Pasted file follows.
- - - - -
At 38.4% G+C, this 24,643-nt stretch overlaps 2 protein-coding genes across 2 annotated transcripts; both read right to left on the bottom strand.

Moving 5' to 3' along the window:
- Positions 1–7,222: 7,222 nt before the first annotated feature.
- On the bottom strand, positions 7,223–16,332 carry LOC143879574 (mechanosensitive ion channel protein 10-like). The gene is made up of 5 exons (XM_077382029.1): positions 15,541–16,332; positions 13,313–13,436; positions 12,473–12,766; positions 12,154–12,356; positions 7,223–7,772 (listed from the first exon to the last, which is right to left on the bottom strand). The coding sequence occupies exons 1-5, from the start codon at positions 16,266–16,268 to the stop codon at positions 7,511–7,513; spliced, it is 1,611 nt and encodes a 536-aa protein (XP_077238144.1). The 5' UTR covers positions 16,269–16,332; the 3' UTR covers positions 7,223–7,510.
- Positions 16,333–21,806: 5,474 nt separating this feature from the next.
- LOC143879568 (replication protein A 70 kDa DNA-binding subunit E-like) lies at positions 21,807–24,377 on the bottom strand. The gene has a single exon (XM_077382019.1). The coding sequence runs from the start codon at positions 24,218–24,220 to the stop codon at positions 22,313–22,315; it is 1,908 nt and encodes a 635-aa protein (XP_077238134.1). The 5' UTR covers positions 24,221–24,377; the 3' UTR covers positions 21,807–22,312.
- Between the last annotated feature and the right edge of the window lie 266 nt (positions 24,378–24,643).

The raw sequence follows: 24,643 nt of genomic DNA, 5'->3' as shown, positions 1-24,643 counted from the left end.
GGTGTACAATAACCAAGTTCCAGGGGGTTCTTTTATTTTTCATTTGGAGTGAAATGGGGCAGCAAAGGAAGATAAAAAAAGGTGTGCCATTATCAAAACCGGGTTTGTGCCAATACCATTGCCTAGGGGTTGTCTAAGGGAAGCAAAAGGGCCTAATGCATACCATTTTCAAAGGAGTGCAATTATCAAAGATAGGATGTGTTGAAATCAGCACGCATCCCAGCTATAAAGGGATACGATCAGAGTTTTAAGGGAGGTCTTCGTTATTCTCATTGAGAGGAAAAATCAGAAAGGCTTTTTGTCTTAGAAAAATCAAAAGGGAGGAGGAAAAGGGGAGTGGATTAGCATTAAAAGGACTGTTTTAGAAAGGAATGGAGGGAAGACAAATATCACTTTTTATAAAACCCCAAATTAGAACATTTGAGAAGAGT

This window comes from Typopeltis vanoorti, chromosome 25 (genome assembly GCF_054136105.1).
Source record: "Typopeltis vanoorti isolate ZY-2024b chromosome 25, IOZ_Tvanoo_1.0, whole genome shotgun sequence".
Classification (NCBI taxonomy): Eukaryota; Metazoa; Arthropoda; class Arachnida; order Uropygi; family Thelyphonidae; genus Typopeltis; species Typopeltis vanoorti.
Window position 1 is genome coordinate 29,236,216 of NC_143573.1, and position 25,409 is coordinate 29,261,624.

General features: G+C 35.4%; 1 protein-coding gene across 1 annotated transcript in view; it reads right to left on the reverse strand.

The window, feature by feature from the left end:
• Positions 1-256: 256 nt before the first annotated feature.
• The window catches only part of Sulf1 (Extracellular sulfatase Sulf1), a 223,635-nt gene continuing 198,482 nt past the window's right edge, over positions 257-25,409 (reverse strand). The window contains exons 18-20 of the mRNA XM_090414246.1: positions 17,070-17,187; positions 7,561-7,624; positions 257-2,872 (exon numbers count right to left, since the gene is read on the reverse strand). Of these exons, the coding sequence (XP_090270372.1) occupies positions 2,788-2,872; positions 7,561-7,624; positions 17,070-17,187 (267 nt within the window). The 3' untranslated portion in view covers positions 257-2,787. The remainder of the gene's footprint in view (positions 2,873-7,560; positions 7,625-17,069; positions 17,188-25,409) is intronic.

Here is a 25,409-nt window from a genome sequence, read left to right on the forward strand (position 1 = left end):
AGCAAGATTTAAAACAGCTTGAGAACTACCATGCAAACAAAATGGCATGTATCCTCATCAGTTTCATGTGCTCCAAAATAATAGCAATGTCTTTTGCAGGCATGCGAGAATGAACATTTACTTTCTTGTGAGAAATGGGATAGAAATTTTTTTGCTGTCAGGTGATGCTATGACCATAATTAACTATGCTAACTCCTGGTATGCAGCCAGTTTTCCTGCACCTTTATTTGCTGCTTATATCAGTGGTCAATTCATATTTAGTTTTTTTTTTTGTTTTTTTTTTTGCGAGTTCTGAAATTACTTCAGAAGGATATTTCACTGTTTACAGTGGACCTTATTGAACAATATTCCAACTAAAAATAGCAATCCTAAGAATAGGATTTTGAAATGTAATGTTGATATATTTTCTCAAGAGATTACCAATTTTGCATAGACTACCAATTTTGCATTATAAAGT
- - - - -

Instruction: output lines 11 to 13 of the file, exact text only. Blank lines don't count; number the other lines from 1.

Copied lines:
Source record: "Typopeltis vanoorti isolate ZY-2024b chromosome 25, IOZ_Tvanoo_1.0, whole genome shotgun sequence".
Classification (NCBI taxonomy): Eukaryota; Metazoa; Arthropoda; class Arachnida; order Uropygi; family Thelyphonidae; genus Typopeltis; species Typopeltis vanoorti.
Window position 1 is genome coordinate 29,236,216 of NC_143573.1, and position 25,409 is coordinate 29,261,624.